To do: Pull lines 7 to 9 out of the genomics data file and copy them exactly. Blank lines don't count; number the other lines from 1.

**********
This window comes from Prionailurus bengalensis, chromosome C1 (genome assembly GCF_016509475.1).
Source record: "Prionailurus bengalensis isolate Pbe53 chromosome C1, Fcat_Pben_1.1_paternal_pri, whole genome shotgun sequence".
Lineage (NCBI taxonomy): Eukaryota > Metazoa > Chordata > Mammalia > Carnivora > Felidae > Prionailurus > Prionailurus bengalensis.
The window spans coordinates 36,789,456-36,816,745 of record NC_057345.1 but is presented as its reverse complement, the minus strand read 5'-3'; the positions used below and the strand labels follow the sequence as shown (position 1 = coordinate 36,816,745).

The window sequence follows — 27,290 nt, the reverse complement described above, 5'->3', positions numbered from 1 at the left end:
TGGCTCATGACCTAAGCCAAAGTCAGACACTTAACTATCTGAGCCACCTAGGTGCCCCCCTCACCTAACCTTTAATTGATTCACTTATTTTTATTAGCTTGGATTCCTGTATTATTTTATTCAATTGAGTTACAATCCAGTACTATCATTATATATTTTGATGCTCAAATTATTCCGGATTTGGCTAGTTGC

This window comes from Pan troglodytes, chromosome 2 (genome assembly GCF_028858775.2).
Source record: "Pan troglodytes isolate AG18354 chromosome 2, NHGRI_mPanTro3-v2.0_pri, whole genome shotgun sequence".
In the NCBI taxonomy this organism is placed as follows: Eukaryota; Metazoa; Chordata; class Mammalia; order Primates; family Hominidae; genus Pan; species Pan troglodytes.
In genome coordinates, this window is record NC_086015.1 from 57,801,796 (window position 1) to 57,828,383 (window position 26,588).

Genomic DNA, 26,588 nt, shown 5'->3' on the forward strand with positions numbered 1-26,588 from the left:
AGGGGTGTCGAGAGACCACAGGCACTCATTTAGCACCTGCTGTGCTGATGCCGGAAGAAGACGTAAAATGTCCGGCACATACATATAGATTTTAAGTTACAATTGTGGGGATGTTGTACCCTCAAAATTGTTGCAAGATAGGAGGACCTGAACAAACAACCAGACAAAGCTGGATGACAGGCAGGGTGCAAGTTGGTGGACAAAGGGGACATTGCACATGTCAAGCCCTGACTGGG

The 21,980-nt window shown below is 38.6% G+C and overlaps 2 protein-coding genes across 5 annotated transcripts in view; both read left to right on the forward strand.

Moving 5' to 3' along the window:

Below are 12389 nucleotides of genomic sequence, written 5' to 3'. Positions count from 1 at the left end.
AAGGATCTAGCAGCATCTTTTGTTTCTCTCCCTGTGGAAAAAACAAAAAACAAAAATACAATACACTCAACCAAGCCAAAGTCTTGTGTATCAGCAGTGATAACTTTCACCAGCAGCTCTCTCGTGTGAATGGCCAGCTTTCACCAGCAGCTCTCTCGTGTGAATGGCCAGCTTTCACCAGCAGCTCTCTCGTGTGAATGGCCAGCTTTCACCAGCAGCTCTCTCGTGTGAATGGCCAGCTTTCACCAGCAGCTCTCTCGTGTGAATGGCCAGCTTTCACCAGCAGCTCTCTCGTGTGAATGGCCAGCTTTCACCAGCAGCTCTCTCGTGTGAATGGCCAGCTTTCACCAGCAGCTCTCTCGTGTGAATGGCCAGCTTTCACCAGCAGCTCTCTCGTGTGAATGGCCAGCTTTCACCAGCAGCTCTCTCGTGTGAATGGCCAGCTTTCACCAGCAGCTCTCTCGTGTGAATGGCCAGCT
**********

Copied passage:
This window comes from Pan troglodytes, chromosome 2 (genome assembly GCF_028858775.2).
Source record: "Pan troglodytes isolate AG18354 chromosome 2, NHGRI_mPanTro3-v2.0_pri, whole genome shotgun sequence".
In the NCBI taxonomy this organism is placed as follows: Eukaryota; Metazoa; Chordata; class Mammalia; order Primates; family Hominidae; genus Pan; species Pan troglodytes.